Staff at Kosy Korner in Haliburton are thrilled that inside dining is now open. /GRACE OBORNE Staff

Local entrepreneurs react to Ontario’s Step 3 reopening

By Mike Baker

“We’re just happy and excited to see smiling faces once again,” said Kate Butler, director of the Haliburton Highlands Museum, on Friday, July 16 on what was the local facility’s first day open in several months.

Life is starting to get a little more normal in the Highlands now that more COVID-19 restrictions implemented by the provincial government back in March are being lifted. With Friday ushering in Step 3 of Ontario’s roadmap to reopen, many local businesses are looking forward to the weeks and months ahead.

Among those most excited is Lynda Shadbolt, who runs Haliburton Yoga.

On Monday evening [July 19], for the first time in over six months, Shadbolt welcomed individuals inside her studio for an in-person class. While only four people were allowed inside due to capacity limits implemented by the province, just being surrounded by people again was a huge win for Shadbolt.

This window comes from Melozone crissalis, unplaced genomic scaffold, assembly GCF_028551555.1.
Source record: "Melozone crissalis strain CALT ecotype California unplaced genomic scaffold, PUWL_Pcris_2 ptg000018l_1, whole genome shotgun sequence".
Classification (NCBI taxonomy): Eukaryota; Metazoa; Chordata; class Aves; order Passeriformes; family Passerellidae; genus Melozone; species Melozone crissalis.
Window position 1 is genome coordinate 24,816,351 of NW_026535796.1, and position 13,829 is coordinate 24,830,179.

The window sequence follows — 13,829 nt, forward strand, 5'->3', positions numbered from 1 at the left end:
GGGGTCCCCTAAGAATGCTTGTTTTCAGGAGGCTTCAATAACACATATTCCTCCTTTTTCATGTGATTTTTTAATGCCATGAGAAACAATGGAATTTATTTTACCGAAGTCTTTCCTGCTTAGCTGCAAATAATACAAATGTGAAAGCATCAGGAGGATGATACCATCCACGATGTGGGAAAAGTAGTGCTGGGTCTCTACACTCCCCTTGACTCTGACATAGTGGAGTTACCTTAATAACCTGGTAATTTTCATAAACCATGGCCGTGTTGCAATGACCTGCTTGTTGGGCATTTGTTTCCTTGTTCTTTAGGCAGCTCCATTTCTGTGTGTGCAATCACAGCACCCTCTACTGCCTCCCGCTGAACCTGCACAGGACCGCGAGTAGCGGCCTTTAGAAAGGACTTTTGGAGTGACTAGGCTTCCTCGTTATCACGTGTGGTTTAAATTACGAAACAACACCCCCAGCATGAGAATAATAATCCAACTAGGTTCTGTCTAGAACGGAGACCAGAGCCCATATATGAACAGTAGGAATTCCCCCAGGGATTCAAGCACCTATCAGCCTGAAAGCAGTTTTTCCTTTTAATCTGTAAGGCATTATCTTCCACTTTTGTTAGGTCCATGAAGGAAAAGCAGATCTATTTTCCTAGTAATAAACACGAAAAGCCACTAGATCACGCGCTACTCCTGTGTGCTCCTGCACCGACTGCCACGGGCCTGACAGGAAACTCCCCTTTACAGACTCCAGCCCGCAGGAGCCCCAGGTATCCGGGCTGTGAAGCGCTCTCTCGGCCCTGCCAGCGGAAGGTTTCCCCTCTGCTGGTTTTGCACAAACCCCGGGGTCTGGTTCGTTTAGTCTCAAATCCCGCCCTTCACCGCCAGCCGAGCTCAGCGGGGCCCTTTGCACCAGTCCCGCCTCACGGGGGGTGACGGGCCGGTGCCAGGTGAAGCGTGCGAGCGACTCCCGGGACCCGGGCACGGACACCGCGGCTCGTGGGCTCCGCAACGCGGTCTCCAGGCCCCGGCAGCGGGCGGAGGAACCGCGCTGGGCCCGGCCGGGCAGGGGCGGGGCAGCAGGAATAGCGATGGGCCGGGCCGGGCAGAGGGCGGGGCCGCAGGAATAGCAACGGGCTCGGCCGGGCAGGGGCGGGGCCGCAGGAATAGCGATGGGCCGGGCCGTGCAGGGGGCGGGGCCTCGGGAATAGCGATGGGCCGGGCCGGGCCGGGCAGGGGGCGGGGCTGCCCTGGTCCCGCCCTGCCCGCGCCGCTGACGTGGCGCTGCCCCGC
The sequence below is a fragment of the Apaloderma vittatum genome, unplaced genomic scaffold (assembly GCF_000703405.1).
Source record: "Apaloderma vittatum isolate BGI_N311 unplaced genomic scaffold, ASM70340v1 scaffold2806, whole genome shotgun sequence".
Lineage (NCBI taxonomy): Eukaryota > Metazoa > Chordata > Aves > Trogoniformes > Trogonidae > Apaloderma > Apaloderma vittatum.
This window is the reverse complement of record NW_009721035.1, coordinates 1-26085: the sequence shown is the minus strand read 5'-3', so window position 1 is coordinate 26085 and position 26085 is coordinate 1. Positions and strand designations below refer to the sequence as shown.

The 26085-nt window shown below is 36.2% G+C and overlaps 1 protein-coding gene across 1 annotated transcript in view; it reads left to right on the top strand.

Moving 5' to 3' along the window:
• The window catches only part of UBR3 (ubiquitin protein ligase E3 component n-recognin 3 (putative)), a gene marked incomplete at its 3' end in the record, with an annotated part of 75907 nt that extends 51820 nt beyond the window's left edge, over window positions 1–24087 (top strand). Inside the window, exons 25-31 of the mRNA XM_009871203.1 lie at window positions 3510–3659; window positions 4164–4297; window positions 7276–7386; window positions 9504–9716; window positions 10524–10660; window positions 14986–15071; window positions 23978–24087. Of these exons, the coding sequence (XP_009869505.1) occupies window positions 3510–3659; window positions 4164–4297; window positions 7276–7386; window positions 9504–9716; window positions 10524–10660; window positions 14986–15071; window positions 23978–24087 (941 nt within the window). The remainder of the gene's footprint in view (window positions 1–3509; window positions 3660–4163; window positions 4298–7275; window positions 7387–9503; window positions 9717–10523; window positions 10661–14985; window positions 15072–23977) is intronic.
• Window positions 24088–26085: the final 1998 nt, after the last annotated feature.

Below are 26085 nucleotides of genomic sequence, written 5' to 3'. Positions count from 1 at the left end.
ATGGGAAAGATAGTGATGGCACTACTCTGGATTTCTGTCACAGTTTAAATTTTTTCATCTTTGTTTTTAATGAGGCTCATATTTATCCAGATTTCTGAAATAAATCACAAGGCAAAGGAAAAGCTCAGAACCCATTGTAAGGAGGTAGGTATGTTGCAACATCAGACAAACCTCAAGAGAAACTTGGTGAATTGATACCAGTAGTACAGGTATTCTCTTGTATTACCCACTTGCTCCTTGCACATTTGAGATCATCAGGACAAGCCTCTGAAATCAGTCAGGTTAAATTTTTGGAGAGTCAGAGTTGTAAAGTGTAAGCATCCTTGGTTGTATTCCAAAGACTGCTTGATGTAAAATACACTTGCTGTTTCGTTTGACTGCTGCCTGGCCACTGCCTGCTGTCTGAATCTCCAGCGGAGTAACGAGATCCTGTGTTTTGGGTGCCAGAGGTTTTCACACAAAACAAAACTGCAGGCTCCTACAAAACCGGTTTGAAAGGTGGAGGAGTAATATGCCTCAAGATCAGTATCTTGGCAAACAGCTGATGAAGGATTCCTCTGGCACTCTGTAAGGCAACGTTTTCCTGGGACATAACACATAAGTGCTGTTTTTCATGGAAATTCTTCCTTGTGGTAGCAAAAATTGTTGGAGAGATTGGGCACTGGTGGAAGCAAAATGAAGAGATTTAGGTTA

“Oh my goodness, I’m just so excited. The whole reason I got into teaching yoga in the first place was because I love the sense of community. And I love the quiet. I love the quiet sense of community where people are together and actually not talking,” Shadbolt said. “There’s this unspoken, energetic connection, and I just love that. You don’t get that when you’re alone, by yourself in an empty studio.”

Since Christmas, Shadbolt has been offering online classes via Zoom. While she’s grateful for the opportunity to continue her business in an online format, Lynda admits it can be a little draining running multiple classes from behind a screen.

With Step 3, all gyms, yoga studios and indoor fitness centres are allowed to reopen at 50 per cent capacity, which means Shadbolt intends to limit her online classes moving forward. She has stopped short, though of rolling out a full itinerary of in-person classes over the summer, instead committing only to her Monday evening classes, with any future classes dependent upon the weather.